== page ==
Sources of the West: Readings in Western Civilization / Edition 7

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Overview

Sources of the West: Readings in Western Civilization,
Seventh Edition, Volume II
Mark Kishlansky, Harvard University

“The Sources of the West has the best collection of documents that I have found.”

–Pete Rottier, Cleveland State University

“Very useful, clear, and concise.”

Ann Lester, University of Colorado, Boulder

By reading the voices of the past, students can connect them to the present, learn to understand and respect other cultures, and think critically about history. Sources of the Westpresents a well-balanced selection of readings that integrate coverage of social, economic, religious, and cultural history within a traditional political framework. Long enough to give students a feel for the meaning of the document but short enough to maintain student interest and act as supplemental material, these sources raise significant issues for classroom discussions or lectures.

This reader also includes an introductory essay, “How to Read a Document,” which provides students with a road map for approaching and analyzing each selection. The essay explains the types and levels of questions students need to ask and answer in order to understand and interpret each document.

New Documents include:

  • The English Bill of Rights
  • Thomas Malthus, The Iron Law of Population Growth
  • Carl Jung, The Psyche
  • Primo Levi, Christmas at Auschwitz

Of related interest:
Sources of the West: Readings in Western Civilization, Seventh Edition, Volume Two ISBN 0-205-56840-8

Visit us at www.ablongman.com/history

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Product Details

  • ISBN-13: 9780205568406
  • Publisher: Longman
  • Publication date: 10/24/2007
  • Edition description: Older Edition
  • Edition number: 7
  • Pages: 384
  • Product dimensions: 7.38 (w) x 9.22 (h) x 0.88 (d)

Table of Contents

Preface ix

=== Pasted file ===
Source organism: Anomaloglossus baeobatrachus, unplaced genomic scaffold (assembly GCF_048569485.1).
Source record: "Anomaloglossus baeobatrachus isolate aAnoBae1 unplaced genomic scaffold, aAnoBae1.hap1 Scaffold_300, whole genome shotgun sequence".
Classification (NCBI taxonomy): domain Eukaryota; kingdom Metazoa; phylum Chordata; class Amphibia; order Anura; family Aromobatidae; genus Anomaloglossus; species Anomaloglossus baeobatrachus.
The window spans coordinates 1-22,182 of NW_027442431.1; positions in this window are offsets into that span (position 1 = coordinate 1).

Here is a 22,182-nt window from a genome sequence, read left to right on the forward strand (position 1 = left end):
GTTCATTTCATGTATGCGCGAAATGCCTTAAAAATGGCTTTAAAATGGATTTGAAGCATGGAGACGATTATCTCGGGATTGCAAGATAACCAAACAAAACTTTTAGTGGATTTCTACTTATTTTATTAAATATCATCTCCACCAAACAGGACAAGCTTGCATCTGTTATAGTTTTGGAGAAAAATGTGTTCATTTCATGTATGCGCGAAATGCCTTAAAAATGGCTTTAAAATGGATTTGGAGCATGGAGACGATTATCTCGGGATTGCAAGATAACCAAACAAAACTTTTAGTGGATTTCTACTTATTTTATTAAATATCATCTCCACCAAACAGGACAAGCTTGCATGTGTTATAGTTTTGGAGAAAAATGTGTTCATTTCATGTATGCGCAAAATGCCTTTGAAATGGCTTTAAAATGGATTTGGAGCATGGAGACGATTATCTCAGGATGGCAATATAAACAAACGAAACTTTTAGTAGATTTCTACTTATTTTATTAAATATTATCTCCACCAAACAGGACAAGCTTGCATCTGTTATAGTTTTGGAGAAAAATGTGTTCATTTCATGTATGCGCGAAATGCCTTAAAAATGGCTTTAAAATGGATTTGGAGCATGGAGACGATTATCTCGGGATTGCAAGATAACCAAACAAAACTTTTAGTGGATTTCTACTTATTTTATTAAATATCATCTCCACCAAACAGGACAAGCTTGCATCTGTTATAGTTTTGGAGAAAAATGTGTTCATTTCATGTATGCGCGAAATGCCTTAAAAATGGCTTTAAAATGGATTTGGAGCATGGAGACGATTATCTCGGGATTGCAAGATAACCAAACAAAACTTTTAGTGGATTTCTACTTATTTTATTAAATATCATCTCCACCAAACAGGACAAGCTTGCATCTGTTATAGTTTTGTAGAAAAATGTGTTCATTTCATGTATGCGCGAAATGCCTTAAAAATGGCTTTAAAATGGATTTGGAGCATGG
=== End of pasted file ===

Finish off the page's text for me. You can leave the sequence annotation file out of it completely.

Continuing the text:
How to Read a Document xiii

Part iV The Ancient Régime 1

The Wars of Religion 3

74. Henry IV, The Edict of Nantes (1598) 3

75. Cardinal Richelieu, The Political Testament (1638) 5

76. Hans von Grimmelshausen, Simplicissimus (1669) 8

Subjects and Sovereigns 13

77. James I, True Law of a Free Monarchy (1598) 13

78. Philippe Duplessis-Mornay, A Defense of Liberty Against Tyrants (1579) 18

79. Sir William Clarke, The Putney Debates (1647) 23

80. Thomas Hobbes, Leviathan (1651) 29

81. John Locke, Second Treatise of Government (1689) 32

82. The English Bill of Rights, (1689) 36

83. Duc De Saint-Simon, Memoirs (1694—1723) 42

Science and Commerce 46

84. Galileo Galilei, Letter to the Grand Duchess Christina (1615) 46

85. René Descartes, Discourse on Method (1637) 50

86. Thomas Mun, England’s Treasure by Foreign Trade (1664) 54

87. Adam Smith, The Wealth of Nations (1776) 59

Enlightened Monarchy 63

88. Catherine the Great, Memoirs (ca. 1755) 63

89. Maria Theresa, Testament (1749—1750) 66

90. Viscount Bolingbroke, The Idea of a Patriot King (1749) 70

The Enlightenment 73

91. Voltaire, Candide (1759) 73

92. Jean-Jacques Rousseau, The Social Contract (1762) 77

93. Montesquieu, Spirit of the Laws (1748) 81

94. Captain James Cook, Journals (1769) 85

95. Joseph Crassons de Medeuil, Notes on the French Slave Trade (1784—1785) 89

96. Thomas Jefferson, The Declaration of Independence (1776) 94

97. Cesare Beccaria, On Crimes and Punishments (1764) 97

98. Marquis de Condorcet, The Progress of the Human Mind (1793) 100

The French Revolution 103

99. Abbé de Sieyès, What Is the Third Estate? (1789) 103